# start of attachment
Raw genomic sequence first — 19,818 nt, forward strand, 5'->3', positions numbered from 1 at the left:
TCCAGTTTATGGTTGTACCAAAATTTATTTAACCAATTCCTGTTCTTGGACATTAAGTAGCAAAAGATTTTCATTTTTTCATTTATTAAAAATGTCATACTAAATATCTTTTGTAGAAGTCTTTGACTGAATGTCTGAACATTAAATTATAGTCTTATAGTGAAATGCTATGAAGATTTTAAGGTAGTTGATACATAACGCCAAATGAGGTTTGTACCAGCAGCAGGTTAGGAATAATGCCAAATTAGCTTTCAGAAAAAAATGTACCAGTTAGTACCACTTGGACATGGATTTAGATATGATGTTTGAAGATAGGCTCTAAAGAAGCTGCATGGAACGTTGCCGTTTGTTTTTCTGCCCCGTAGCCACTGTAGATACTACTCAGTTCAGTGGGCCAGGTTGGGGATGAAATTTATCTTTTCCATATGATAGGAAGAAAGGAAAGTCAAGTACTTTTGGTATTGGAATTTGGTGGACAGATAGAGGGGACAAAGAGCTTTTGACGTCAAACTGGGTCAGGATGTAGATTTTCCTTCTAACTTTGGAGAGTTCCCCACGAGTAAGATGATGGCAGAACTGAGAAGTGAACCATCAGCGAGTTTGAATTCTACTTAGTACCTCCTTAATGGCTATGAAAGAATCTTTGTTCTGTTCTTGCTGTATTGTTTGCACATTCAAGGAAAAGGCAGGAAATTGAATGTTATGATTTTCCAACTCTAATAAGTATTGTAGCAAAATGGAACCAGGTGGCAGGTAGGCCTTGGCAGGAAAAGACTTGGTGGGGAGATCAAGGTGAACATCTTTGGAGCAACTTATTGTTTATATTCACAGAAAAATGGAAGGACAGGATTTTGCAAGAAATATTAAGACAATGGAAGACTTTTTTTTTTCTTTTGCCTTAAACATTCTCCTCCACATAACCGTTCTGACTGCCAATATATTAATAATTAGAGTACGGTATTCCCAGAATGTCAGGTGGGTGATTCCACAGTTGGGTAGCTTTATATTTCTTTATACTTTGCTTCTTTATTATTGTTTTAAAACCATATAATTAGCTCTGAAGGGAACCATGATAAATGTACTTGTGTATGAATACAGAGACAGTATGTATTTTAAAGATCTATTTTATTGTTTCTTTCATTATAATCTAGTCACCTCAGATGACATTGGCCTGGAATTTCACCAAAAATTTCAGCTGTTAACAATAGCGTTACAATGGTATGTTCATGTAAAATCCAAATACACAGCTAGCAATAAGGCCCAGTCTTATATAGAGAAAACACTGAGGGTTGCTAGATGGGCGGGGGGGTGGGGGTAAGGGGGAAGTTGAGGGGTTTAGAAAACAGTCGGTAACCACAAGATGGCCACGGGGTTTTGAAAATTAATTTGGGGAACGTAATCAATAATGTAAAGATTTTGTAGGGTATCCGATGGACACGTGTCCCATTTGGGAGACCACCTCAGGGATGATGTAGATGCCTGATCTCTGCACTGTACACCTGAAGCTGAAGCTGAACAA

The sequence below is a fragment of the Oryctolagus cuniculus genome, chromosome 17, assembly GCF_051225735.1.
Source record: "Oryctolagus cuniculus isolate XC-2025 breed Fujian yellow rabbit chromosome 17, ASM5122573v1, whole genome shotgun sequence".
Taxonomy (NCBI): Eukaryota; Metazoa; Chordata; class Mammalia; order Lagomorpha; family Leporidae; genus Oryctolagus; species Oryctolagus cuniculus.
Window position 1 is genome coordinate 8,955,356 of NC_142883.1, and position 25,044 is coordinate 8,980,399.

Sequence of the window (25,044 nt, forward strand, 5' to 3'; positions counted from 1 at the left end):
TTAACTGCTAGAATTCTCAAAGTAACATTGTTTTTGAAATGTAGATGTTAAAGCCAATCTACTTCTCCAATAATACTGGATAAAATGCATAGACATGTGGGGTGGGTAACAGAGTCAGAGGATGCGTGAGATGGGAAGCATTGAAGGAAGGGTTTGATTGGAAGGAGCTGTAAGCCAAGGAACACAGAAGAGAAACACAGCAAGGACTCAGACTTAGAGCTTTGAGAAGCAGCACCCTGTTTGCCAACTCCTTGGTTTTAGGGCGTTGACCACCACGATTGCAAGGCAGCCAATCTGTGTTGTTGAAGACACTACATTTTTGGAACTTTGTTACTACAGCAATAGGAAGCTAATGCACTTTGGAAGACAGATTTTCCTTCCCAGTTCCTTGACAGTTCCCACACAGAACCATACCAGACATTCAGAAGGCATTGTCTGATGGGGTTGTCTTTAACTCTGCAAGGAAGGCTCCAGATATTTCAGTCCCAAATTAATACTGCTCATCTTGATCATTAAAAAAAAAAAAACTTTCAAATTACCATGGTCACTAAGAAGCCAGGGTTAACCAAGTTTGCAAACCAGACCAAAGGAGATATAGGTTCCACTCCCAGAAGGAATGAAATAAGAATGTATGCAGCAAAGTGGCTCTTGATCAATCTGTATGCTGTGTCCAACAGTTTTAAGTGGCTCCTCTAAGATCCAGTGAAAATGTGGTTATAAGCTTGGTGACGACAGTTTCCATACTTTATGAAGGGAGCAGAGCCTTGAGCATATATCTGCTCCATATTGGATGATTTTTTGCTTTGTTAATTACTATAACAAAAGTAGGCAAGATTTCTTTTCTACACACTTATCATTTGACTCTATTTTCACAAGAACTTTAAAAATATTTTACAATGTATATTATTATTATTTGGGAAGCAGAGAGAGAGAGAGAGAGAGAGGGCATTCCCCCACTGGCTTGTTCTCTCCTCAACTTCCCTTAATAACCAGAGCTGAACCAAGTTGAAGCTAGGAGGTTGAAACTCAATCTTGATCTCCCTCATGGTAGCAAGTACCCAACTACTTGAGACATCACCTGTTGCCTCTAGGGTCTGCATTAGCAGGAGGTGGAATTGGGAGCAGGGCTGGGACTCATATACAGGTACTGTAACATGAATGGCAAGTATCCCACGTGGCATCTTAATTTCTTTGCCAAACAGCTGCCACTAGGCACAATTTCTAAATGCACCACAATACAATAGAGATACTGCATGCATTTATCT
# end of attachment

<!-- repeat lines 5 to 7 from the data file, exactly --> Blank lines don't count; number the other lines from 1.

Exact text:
Taxonomy (NCBI): Eukaryota; Metazoa; Chordata; class Mammalia; order Lagomorpha; family Leporidae; genus Oryctolagus; species Oryctolagus cuniculus.
Window position 1 is genome coordinate 8,955,356 of NC_142883.1, and position 25,044 is coordinate 8,980,399.

Sequence of the window (25,044 nt, forward strand, 5' to 3'; positions counted from 1 at the left end):